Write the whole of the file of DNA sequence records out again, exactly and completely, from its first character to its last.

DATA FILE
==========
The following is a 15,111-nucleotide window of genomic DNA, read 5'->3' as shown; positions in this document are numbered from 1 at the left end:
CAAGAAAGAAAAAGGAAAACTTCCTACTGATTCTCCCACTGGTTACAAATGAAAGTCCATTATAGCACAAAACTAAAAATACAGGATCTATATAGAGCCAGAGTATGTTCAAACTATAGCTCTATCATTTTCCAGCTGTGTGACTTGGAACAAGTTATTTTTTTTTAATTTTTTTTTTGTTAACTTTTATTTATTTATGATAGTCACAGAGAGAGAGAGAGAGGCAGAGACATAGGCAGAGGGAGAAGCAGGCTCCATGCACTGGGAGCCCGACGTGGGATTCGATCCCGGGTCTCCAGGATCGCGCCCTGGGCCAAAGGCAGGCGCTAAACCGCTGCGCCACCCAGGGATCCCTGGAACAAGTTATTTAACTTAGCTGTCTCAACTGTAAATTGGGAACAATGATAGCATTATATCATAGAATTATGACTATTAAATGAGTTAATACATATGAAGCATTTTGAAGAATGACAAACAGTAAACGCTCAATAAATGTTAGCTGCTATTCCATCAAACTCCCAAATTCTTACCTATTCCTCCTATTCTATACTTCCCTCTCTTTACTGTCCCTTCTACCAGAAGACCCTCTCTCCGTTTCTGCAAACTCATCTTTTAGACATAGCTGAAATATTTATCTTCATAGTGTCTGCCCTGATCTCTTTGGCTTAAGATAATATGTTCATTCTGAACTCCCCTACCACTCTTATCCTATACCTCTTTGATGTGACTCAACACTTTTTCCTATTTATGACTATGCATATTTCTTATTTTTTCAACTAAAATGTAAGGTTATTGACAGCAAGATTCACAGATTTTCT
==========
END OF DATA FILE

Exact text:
The following is a 15,111-nucleotide window of genomic DNA, read 5'->3' as shown; positions in this document are numbered from 1 at the left end:
CAAGAAAGAAAAAGGAAAACTTCCTACTGATTCTCCCACTGGTTACAAATGAAAGTCCATTATAGCACAAAACTAAAAATACAGGATCTATATAGAGCCAGAGTATGTTCAAACTATAGCTCTATCATTTTCCAGCTGTGTGACTTGGAACAAGTTATTTTTTTTTAATTTTTTTTTTGTTAACTTTTATTTATTTATGATAGTCACAGAGAGAGAGAGAGAGGCAGAGACATAGGCAGAGGGAGAAGCAGGCTCCATGCACTGGGAGCCCGACGTGGGATTCGATCCCGGGTCTCCAGGATCGCGCCCTGGGCCAAAGGCAGGCGCTAAACCGCTGCGCCACCCAGGGATCCCTGGAACAAGTTATTTAACTTAGCTGTCTCAACTGTAAATTGGGAACAATGATAGCATTATATCATAGAATTATGACTATTAAATGAGTTAATACATATGAAGCATTTTGAAGAATGACAAACAGTAAACGCTCAATAAATGTTAGCTGCTATTCCATCAAACTCCCAAATTCTTACCTATTCCTCCTATTCTATACTTCCCTCTCTTTACTGTCCCTTCTACCAGAAGACCCTCTCTCCGTTTCTGCAAACTCATCTTTTAGACATAGCTGAAATATTTATCTTCATAGTGTCTGCCCTGATCTCTTTGGCTTAAGATAATATGTTCATTCTGAACTCCCCTACCACTCTTATCCTATACCTCTTTGATGTGACTCAACACTTTTTCCTATTTATGACTATGCATATTTCTTATTTTTTCAACTAAAATGTAAGGTTATTGACAGCAAGATTCACAGATTTTCT